Alphen, Netherlands. 8 September. “The UK and U.S. are determined to play our part in ensuring that our peacekeepers are up to the task of protecting civilians, abiding by the rule of law, and honouring the UN principles of humanity, impartiality and independence”. This was the central message from US Secretary of Defense Ashton Carter and British Defence Secretary Michael Fallon in a piece in Today’s Times. The piece was written on the occasion of the “UN Peacekeeping Defence Ministerial” which Fallon will today host in London. The meeting begs a critical question that neither Carter nor Fallon were willing to address: can the West any longer undertake both peacekeeping and warfighting missions?
The facts. As of 30 June, 2016 there were 16 UN peacekeeping missions led by the Department for Peacekeeping Operations with 88,221 troops deployed from 123 countries, plus police and other support staff. Whilst Western forces provide important specialised support only some 5000 or 5% of UN peacekeepers actually come from the West.
The big elephant in today’s elegant Lancaster House room will be thus: how can ever-shrinking Western forces engage in ever more missions across an ever more demanding conflict spectrum demanding in turn ever more tasks and skills? Take the U.S. and UK; sequestration has critically undermined the ability of Washington to undertake longer-term force planning as modernisation has had to be sacrificed for readiness. Whilst on paper the US Army appears strong with some 450,000 active duty personnel, plus a US Marines Corps of 180,000 personnel, 40,000 troops are to be cut by the end of 2017. The British cut their tiny regular army down to 82,500 from over 104,000 in the 2010 Strategic Defence and Security Review. Worse, problems with recruiting means the regular force is now only some 78000 strong, whilst the much vaunted ‘Reserve Army’ is finding it hard to recruit the 30,000 troops to ‘compensate’ for repeated cuts to the front-line force, which has seen limited modernisation too often come at the expense of readiness.
Michael Fallon said this morning that Western engagement in UN peacekeeping was vital to prevent weak states collapsing and consequent hyper-migration and terrorism. Back in the 1990s it might have been possible for Western forces to engage exclusively in peace-making and peacekeeping missions because in a relatively permissive post-Cold War strategic environment the idea of major war had been banished. However, as I will say in a major speech I will be giving in Geneva tomorrow, those days are long gone.
If NATO is to successfully adopt what it calls a “360 degree approach” not only will Alliance forces need to look simultaneously east, west, south north, up and down, if they are to be credible ‘deterrers’ and defenders they will also be called upon to operate to effect throughout the conflict spectrum from low-end peacekeeping, to peace-enforcement, engaged counter-terrorism operations AND prepare for a possible future major war. That will mean large, tightly-interoperable forces able to operate to effect across the seven domains of twenty-first century warfare – air, sea, land, cyber, space, information, and knowledge.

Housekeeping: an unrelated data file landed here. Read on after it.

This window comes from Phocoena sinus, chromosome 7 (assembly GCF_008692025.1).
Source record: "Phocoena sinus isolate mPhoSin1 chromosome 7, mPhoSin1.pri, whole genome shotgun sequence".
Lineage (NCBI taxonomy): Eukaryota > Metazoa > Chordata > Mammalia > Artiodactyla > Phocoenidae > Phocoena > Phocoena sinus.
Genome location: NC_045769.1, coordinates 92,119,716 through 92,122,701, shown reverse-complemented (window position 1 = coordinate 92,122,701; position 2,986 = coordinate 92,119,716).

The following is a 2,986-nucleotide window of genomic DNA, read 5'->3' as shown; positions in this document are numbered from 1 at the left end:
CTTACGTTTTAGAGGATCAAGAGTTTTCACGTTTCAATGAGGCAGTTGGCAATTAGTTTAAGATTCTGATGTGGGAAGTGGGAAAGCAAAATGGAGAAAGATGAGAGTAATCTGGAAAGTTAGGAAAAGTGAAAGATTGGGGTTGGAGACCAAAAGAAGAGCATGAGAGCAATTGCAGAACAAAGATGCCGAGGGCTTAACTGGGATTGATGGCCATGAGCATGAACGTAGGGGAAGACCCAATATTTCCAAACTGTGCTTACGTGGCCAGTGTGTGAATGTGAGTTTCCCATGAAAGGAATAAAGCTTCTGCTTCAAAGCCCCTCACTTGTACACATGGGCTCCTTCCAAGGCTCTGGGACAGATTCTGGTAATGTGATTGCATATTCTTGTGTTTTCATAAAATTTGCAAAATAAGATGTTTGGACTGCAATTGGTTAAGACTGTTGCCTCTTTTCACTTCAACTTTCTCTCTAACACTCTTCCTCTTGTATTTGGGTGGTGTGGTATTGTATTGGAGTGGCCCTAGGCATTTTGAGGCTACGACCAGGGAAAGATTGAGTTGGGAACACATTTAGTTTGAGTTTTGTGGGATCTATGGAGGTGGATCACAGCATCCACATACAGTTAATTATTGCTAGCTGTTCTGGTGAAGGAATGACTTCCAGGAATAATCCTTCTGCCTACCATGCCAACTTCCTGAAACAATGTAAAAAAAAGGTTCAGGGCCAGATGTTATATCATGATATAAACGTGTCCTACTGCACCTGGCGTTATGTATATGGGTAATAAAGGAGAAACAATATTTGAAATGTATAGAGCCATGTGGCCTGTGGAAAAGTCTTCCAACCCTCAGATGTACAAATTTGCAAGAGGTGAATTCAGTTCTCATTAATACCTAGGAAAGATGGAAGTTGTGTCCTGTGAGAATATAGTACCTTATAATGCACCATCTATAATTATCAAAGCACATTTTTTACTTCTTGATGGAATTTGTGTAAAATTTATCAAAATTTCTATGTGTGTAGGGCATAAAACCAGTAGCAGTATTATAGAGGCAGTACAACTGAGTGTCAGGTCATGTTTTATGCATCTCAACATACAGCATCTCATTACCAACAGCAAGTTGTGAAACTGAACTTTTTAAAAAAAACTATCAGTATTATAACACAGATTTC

Colonel J.F.C. Fuller, the great British military-strategic thinker said that all forms of warfare involve manoeuvre and attrition. At the lower end of the spectrum even relatively ‘permissive’ operations demand a large amount of manpower. As such peacekeeping operations are not ‘warfare-lite’, as many Western (particularly European) politicians like to pretend. As Afghanistan, Iraq and Libya have demonstrated preventing a weak state tip into terrorism and migration-fuelling anarchy demands a grand strategic campaign involving the application of huge forces and resources over time and distance.
So, if the Alliance is to credibly defend Poland and the Baltic States, which is my firm commitment, NATO forces must also be ready to prevent a possible war with Russian forces, a strategic hybrid war with a nasty nuclear tinge. That means the forward deployment of NATO forces in sufficient strength and of sufficient quality, and with the demonstrable ability to reinforce quickly, overseen by crystal clear political will and deft decision-making, and underpinned by resilient societies.
So, can the West peacekeep and warfight? At present no. The Americans lack sufficient mass of force to do both, whilst the Europeans lack both mass and manoeuvre forces in anything like the strength, or indeed at the level of necessary military capability and capacity.
On the BBC this morning Michael Fallon was not even asked this pivotal question. Rather, after announcing 100 more British soldiers will go to the South Sudan, he then retreated into the now usual strategy-defying politically-correct guff about how important it is to get more women involved in peacekeeping, and to prevent sexual abuse by UN peacekeepers. Yes, these are important topics. However, they are also part of a displacement strategy by politicians to avoid the real issue; sending 100 more British troops to peace-keep in South Sudan is 100 less British troops to defend the Baltic States. So small are European forces in particular that such choices really are these days part of a zero sum game.
If the West wants to peace-keep and war-fight seriously it will need to first act as the West and aggregate all of its forces and much of its effort. That means more and far more, far better forces than the West’s possesses today. For the democracies to suggest otherwise is to simply engage in yet more 1930s-echoing reality-appeasing political guff. The result of such guff is all too apparent in Europe's armed forces today; small forces with a little bit of everything, but not much of anything.